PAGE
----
Your list is interesting, because in my own case, your #2 (idioms, map, grep) came at #5, after everything else. I suppose that's because previous experience with C pointers made references easy, and experience with grep and awk did the same for regular expressions (though I agree that there's always more to learn about those). Also, you just can't do a lot of useful work without regexes, complex data structures, and CPAN.
You can get away without map/grep and other Perlish methods like statement modifiers, though, by using a lot of loops and making your code look like C or some other language. So I tend to think of the idiomatic stuff as the sign that someone's not just capable of programming in Perl, but comfortable with it.
I suppose everyone's list might be a little different, based on their own previous experience.
Available for small or large Perl jobs; see my home node.
Posts are HTML formatted. Put <p> </p> tags around your paragraphs. Put <code> </code> tags around your code and data!
Titles consisting of a single word are discouraged, and in most cases are disallowed outright.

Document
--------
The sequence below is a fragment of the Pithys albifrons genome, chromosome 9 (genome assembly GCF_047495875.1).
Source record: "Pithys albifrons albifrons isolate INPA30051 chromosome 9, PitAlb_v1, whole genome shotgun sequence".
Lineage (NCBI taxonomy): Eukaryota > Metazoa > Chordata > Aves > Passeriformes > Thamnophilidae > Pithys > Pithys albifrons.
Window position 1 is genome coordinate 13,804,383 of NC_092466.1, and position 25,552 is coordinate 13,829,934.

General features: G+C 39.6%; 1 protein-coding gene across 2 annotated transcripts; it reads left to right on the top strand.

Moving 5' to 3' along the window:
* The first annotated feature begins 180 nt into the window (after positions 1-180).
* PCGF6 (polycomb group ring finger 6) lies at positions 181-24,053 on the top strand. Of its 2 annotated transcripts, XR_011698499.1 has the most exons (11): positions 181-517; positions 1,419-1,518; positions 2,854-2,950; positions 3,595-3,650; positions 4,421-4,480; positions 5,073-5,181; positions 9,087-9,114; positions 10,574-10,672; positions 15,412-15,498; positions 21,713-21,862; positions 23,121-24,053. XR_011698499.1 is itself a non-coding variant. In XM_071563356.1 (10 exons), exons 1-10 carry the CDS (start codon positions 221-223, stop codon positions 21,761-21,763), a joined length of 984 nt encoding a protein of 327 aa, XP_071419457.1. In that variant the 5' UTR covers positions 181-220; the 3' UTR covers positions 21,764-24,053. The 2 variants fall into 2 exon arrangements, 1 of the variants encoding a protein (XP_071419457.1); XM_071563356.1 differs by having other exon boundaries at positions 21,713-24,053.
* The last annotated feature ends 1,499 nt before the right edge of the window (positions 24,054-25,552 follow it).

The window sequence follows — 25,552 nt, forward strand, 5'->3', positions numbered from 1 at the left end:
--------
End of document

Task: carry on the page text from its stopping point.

Read Where should I post X? if you're not absolutely sure you're posting in the right place.
Please read these before you post! —
Posts may use any of the Perl Monks Approved HTML tags:
You may need to use entities for some characters, as follows. (Exception: Within code tags, you can put the characters literally.)
- a, abbr, b, big, blockquote, br, caption, center, col, colgroup, dd, del, div, dl, dt, em, font, h1, h2, h3, h4, h5, h6, hr, i, ins, li, ol, p, pre, readmore, small, span, spoiler, strike, strong, sub, sup, table, tbody, td, tfoot, th, thead, tr, tt, u, ul, wbr
Link using PerlMonks shortcuts! What shortcuts can I use for linking?
See Writeup Formatting Tips and other pages linked from there for more info.
| & || & |
| < || < |
| > || > |
| [ || [ |
| ] || ] ||